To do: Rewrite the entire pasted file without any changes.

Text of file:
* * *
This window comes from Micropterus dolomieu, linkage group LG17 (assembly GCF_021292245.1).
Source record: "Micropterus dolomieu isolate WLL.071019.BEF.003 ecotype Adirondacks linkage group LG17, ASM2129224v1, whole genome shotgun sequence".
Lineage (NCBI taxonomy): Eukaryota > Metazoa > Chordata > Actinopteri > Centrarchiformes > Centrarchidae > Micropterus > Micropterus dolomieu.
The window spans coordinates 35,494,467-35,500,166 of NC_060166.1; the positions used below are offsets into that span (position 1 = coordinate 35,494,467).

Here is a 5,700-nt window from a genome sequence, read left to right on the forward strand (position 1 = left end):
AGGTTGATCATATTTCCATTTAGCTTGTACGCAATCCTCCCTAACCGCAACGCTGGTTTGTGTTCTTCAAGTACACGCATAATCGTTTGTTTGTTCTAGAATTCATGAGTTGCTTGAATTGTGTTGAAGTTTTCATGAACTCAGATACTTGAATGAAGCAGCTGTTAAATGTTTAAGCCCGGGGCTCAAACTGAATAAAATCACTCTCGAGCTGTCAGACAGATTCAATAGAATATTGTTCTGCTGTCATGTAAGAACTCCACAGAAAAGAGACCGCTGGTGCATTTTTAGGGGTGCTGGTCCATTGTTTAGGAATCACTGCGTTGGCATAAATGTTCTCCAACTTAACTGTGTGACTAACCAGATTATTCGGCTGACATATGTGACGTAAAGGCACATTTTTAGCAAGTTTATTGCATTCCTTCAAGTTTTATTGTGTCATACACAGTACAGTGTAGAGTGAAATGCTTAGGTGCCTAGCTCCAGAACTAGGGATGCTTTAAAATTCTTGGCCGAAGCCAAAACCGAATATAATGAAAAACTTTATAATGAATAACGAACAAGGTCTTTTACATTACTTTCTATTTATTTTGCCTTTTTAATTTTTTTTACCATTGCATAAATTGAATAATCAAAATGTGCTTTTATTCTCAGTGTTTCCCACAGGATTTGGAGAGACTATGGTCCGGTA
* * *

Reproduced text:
This window comes from Micropterus dolomieu, linkage group LG17 (assembly GCF_021292245.1).
Source record: "Micropterus dolomieu isolate WLL.071019.BEF.003 ecotype Adirondacks linkage group LG17, ASM2129224v1, whole genome shotgun sequence".
Lineage (NCBI taxonomy): Eukaryota > Metazoa > Chordata > Actinopteri > Centrarchiformes > Centrarchidae > Micropterus > Micropterus dolomieu.
The window spans coordinates 35,494,467-35,500,166 of NC_060166.1; the positions used below are offsets into that span (position 1 = coordinate 35,494,467).

Here is a 5,700-nt window from a genome sequence, read left to right on the forward strand (position 1 = left end):
AGGTTGATCATATTTCCATTTAGCTTGTACGCAATCCTCCCTAACCGCAACGCTGGTTTGTGTTCTTCAAGTACACGCATAATCGTTTGTTTGTTCTAGAATTCATGAGTTGCTTGAATTGTGTTGAAGTTTTCATGAACTCAGATACTTGAATGAAGCAGCTGTTAAATGTTTAAGCCCGGGGCTCAAACTGAATAAAATCACTCTCGAGCTGTCAGACAGATTCAATAGAATATTGTTCTGCTGTCATGTAAGAACTCCACAGAAAAGAGACCGCTGGTGCATTTTTAGGGGTGCTGGTCCATTGTTTAGGAATCACTGCGTTGGCATAAATGTTCTCCAACTTAACTGTGTGACTAACCAGATTATTCGGCTGACATATGTGACGTAAAGGCACATTTTTAGCAAGTTTATTGCATTCCTTCAAGTTTTATTGTGTCATACACAGTACAGTGTAGAGTGAAATGCTTAGGTGCCTAGCTCCAGAACTAGGGATGCTTTAAAATTCTTGGCCGAAGCCAAAACCGAATATAATGAAAAACTTTATAATGAATAACGAACAAGGTCTTTTACATTACTTTCTATTTATTTTGCCTTTTTAATTTTTTTTACCATTGCATAAATTGAATAATCAAAATGTGCTTTTATTCTCAGTGTTTCCCACAGGATTTGGAGAGACTATGGTCCGGTA